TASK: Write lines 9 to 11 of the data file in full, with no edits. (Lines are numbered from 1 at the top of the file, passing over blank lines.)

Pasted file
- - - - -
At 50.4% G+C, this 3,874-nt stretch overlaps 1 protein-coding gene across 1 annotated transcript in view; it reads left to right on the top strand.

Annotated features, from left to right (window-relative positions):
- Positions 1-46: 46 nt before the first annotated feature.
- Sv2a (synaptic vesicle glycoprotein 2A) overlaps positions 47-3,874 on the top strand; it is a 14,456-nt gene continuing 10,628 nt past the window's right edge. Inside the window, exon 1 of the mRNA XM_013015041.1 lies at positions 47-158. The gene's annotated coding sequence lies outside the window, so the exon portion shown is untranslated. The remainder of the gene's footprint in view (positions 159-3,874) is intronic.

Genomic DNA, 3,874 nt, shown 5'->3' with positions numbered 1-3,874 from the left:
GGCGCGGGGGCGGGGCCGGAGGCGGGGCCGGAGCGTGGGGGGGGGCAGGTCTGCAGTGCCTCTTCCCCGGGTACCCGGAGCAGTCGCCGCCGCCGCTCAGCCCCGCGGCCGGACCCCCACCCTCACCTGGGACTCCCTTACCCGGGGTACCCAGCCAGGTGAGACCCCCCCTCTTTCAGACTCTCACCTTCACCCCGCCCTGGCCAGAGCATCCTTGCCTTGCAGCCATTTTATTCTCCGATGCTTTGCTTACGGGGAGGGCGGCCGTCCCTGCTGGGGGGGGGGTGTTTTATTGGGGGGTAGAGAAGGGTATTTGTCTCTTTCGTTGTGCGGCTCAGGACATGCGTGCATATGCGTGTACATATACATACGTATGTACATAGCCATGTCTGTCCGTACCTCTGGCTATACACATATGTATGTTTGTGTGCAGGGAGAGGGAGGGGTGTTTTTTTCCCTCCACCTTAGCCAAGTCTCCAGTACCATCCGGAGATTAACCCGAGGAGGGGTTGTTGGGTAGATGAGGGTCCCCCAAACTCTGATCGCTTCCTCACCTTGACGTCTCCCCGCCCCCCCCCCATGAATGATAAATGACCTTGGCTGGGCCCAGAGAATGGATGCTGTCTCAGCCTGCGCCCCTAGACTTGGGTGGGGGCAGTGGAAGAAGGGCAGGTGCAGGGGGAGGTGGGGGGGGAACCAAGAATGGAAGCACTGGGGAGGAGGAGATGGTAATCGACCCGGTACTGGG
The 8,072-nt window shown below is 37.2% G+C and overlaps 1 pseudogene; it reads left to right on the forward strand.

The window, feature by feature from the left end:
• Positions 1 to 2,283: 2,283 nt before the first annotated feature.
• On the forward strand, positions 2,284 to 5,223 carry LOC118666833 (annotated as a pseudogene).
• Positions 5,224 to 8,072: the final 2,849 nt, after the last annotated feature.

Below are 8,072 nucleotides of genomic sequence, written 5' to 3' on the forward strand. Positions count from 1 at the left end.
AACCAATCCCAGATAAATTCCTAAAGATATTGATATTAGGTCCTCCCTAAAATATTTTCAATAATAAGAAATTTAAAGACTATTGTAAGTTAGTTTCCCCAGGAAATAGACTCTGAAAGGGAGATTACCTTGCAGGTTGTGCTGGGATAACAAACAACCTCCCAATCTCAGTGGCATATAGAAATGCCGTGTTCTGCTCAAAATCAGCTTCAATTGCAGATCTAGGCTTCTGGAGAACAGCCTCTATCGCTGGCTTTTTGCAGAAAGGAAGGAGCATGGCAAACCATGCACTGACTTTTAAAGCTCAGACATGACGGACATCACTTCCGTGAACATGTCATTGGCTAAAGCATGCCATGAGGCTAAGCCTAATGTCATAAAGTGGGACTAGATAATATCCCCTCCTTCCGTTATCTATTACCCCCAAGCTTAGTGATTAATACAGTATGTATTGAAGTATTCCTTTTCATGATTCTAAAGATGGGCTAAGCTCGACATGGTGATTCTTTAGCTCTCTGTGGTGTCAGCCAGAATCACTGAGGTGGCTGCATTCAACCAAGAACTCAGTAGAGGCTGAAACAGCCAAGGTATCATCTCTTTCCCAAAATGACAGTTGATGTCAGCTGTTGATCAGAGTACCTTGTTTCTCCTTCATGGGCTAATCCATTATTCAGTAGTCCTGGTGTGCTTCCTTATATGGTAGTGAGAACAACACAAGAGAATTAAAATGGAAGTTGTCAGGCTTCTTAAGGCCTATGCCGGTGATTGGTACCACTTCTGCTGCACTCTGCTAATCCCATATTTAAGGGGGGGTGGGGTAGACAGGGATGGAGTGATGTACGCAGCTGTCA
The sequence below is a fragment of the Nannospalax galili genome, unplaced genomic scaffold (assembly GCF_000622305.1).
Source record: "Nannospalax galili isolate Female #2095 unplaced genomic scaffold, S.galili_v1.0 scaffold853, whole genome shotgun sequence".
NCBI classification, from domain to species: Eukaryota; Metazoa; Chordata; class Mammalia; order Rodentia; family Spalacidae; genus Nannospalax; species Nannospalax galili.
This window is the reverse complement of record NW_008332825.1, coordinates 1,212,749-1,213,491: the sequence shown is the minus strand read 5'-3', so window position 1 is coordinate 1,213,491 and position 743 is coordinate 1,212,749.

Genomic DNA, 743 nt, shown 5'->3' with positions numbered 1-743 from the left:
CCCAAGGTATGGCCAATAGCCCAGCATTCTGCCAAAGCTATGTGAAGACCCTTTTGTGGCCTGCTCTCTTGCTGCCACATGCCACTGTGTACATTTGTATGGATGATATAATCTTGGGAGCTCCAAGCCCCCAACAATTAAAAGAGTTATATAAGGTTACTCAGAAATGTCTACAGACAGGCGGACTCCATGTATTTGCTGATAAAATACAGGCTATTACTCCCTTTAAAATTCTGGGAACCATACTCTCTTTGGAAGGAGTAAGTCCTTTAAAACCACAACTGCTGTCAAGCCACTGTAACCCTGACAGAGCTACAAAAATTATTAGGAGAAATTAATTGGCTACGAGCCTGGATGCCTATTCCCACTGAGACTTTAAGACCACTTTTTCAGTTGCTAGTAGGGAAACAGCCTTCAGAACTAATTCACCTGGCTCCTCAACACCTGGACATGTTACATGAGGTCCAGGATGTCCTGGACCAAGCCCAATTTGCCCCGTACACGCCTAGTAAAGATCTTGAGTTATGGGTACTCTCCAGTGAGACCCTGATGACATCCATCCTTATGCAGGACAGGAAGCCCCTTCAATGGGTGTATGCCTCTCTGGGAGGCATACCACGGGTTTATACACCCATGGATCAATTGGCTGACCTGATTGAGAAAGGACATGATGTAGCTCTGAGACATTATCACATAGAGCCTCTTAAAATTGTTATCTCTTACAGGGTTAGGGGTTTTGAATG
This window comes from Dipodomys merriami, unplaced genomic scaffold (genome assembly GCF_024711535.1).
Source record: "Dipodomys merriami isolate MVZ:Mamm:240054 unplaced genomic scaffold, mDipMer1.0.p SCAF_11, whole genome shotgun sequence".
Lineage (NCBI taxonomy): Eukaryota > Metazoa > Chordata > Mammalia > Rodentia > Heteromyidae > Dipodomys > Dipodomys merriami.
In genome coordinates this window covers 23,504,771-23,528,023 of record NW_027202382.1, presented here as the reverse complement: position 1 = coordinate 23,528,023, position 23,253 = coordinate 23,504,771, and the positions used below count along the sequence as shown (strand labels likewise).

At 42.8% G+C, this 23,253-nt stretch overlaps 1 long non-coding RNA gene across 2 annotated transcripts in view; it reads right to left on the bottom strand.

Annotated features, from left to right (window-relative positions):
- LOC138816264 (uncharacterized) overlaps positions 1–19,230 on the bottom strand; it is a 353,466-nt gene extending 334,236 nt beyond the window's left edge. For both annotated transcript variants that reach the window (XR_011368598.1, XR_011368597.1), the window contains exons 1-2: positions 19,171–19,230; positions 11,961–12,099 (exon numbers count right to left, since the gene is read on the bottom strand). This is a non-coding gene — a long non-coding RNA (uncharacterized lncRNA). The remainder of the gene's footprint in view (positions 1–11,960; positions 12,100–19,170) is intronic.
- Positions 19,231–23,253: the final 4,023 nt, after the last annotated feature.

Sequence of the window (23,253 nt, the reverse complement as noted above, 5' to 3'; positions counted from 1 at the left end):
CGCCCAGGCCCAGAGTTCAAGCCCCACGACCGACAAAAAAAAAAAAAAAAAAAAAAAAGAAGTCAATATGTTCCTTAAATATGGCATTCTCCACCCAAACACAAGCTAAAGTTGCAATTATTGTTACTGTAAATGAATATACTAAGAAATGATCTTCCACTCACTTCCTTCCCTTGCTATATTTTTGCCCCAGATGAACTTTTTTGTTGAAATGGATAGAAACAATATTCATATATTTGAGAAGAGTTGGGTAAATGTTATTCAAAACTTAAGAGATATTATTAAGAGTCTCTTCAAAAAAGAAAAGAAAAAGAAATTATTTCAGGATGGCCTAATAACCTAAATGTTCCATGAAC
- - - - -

• Positions 1 to 2,283: 2,283 nt before the first annotated feature.
• On the forward strand, positions 2,284 to 5,223 carry LOC118666833 (annotated as a pseudogene).
• Positions 5,224 to 8,072: the final 2,849 nt, after the last annotated feature.